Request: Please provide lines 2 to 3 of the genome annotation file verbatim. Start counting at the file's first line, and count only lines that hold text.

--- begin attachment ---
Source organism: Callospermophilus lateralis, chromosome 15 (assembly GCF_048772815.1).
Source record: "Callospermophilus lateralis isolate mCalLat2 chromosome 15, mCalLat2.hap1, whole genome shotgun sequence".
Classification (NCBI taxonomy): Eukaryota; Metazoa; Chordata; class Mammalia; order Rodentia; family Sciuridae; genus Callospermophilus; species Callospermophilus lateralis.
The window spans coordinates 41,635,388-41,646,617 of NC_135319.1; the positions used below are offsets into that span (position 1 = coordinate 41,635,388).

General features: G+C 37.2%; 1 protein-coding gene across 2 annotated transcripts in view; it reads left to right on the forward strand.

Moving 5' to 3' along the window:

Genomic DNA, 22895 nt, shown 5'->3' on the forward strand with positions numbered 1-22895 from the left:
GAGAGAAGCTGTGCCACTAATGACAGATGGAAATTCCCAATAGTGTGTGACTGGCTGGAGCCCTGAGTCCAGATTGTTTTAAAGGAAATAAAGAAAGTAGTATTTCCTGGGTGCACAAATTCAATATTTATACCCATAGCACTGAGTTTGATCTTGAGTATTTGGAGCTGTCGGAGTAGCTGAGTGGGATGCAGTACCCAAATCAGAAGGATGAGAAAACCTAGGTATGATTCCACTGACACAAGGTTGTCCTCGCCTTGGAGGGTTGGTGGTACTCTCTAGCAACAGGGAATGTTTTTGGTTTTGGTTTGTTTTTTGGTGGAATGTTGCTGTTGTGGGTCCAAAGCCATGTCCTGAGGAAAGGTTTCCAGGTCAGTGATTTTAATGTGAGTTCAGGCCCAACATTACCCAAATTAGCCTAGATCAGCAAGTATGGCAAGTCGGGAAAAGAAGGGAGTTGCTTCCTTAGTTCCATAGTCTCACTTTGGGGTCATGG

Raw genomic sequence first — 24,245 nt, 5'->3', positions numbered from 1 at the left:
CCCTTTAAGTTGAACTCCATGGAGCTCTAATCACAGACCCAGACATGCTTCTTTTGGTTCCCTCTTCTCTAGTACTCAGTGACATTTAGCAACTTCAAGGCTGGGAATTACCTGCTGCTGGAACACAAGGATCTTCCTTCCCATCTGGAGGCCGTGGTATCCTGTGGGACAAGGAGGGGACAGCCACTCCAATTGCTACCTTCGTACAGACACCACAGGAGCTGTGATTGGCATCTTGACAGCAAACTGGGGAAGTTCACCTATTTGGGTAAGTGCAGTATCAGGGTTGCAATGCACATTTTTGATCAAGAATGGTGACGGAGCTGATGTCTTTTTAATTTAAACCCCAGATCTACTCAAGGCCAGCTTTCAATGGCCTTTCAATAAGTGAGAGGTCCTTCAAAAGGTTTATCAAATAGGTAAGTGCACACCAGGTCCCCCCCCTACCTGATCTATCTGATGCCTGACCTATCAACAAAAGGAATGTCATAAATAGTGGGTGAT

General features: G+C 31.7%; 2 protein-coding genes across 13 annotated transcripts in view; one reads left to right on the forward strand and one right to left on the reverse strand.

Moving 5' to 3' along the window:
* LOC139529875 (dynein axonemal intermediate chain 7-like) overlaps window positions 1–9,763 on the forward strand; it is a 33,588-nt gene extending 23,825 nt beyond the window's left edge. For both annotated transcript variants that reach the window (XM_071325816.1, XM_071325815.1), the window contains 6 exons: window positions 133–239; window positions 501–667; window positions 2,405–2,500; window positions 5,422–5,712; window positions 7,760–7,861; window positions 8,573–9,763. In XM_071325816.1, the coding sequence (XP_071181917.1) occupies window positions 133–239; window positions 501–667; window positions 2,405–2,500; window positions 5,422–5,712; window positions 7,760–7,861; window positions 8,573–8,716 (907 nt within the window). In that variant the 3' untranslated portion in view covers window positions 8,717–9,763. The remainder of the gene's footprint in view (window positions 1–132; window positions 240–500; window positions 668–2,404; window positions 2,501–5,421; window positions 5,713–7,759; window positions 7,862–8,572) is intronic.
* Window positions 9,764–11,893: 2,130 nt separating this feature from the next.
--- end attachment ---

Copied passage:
Source record: "Callospermophilus lateralis isolate mCalLat2 chromosome 15, mCalLat2.hap1, whole genome shotgun sequence".
Classification (NCBI taxonomy): Eukaryota; Metazoa; Chordata; class Mammalia; order Rodentia; family Sciuridae; genus Callospermophilus; species Callospermophilus lateralis.